Upcoming Potential Property Name Conflict: "Pivot"

Do I need to read this post?

If you have any Instances named “Pivot” in any of your places, please read on. Otherwise you can disregard this post.

What is changing?

Coming soon, we’re going to be introducing the concept of editable “pivot points” to studio, letting you set the point around which parts and models can be manipulated using the Move and Rotate tools. We’re not quite ready to share the details of how that will work yet, but we do need to share a detail that may impact developers:

  • We plan to add a CFrame property called Pivot to both Models and Parts.

Why does this matter?

This means that if you have any Instances named Pivot underneath Models / Parts in your game, and access them via the . operator, your code will likely break. E.g.:

local pivotInstance = myModel.Pivot
pivotInstance:Clone().Parent = ... --> Oops, pivotInstance is now a CFrame!

This kind of breakage is a risk that always exists when we add new properties, but it is normally a very low risk that does not break any games in practice. Since in this case we are adding the property to Models, which are used as a general container object, the risk of a name collision is significantly higher than usual.

“Pivot” is not a very common term, so the change may not end up affecting any games, but given the elevated risk we’re choosing to give advance warning just in case.

What do I do if I have Instances named Pivot?

If you have no Lua code which references the Instances named Pivot using ., no changes are needed. If you do have Lua code referencing them, then you have 2 options:

  • You can edit the Lua code to use FindFirstChild instead of . when accessing the Instances.
  • You can rename the Instances to something else and edit the Lua code accordingly.

Please make these changes by March 10th or let us know as soon as possible that the change will be an issue for you, as we plan to ship the release with the Pivot property on that date. E.g.:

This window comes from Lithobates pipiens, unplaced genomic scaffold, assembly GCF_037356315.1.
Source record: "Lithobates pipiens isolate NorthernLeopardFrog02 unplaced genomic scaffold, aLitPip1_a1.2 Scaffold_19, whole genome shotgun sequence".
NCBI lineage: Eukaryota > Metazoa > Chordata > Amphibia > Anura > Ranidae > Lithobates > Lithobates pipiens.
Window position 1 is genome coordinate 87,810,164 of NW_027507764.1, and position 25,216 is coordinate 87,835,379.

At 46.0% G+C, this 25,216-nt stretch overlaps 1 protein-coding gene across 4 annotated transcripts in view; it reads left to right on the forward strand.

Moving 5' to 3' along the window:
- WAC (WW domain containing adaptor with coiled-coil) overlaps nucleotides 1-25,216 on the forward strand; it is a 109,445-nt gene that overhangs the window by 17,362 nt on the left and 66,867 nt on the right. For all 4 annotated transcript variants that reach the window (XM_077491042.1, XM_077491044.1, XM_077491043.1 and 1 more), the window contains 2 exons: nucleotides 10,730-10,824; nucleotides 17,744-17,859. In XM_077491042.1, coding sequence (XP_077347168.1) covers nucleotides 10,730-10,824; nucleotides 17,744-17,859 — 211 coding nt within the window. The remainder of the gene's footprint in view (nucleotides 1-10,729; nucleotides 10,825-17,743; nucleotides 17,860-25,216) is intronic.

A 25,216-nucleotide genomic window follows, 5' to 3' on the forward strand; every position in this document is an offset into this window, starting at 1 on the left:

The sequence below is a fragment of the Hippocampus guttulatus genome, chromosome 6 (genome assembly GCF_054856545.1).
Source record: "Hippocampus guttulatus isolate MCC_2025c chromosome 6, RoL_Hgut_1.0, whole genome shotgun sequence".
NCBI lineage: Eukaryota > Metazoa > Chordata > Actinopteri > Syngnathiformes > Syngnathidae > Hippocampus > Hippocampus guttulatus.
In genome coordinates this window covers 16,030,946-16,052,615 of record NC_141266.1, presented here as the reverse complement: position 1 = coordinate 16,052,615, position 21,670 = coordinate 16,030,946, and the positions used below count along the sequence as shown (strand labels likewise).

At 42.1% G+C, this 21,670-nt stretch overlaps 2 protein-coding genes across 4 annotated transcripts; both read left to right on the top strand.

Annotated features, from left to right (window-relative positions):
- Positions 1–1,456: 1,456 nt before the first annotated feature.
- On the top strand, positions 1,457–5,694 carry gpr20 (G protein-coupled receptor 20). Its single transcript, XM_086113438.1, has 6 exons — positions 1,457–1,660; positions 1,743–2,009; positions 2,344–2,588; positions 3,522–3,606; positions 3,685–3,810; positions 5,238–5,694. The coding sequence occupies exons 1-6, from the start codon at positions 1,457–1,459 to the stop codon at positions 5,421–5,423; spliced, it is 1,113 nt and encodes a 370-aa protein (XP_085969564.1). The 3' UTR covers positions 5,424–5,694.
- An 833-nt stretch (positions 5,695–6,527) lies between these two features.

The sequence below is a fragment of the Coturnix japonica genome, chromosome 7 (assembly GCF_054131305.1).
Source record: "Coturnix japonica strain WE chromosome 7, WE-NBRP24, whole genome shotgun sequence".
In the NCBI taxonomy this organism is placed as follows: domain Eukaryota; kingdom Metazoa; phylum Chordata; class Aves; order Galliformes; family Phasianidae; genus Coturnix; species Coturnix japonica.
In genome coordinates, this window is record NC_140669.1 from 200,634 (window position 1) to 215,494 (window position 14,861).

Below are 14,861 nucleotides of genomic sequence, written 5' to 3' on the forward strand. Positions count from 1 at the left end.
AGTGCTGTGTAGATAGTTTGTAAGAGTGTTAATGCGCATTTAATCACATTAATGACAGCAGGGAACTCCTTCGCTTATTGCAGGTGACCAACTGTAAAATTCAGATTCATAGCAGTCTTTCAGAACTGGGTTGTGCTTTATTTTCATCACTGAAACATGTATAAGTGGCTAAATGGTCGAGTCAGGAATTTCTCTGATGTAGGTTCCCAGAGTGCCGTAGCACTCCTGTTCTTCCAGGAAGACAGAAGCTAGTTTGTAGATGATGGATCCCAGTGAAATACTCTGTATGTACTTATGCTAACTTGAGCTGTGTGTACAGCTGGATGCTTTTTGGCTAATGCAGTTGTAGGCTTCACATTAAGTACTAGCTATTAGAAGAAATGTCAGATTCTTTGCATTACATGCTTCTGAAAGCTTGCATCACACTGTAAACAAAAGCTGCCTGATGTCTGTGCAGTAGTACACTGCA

local myObject = myModel.Pivot --> Existing code which will break ✗
local myObject = myModel:FindFirstChild("Pivot") --> Use FindFirstChild instead ✓
local myObject = myModel.PivotObject --> Or rename it to something else ✓

Why isn’t there a better process for this kind of change?

This case is very unique. We rarely add properties to Instances commonly used as containers, and even when we do, they are normally names with no realistic chance of collision.

This kind of collision is not something you should worry about when naming your Instances.

174 Likes

This topic was automatically opened after 12 minutes.

Never really understood why people avoid using :FindFirstChild() for any child indexing. It’s way more secure than doing it directly.

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This is a great reminder especially since it stresses the need to use FindFirstChild more so than the dot operator because it doesn’t error or have any chance of being conflicted with properties.

However, can’t there be a better name other than “Pivot” such as “AnchorPoint” (to be consistent with UIs since the functionality is basically the same) or “PivotPoint?” TBH, just having pivot makes it sound like an Instance property as opposed to a CFrame.

Anyways, I very much appreciate this heads-up!

37 Likes

This sounds great! Can’t count the amount of times that I have needed a feature like this. Looking foward to using it :smiley:

Some doors in my games use the name Pivot, as this is what the doors rotate around. The warning is always appreciated. Not sure why I didn’t think to use :FindFirstChild(), guess just because I never expected anything like this to be added.

Thanks for keeping us updated!

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The wikia says it’s 20% slower, also it makes the auto complete feature not show stuff under it; that’s probably why

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I can already tell that this is going to be a very interesting update and will make future projects a lot easier

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Doesn’t this use a CFrameValue as of current though? Why not just stick with that, or, add CFrame support to attributes since they can be serialised.

Edit: i managed to break it already, nice
image

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We totally could, it’s a tradeoff: We want this to be a fairly foundational feature (you’ll see why when we give you the full details), so we think the risk is worth it to have a short convenient name.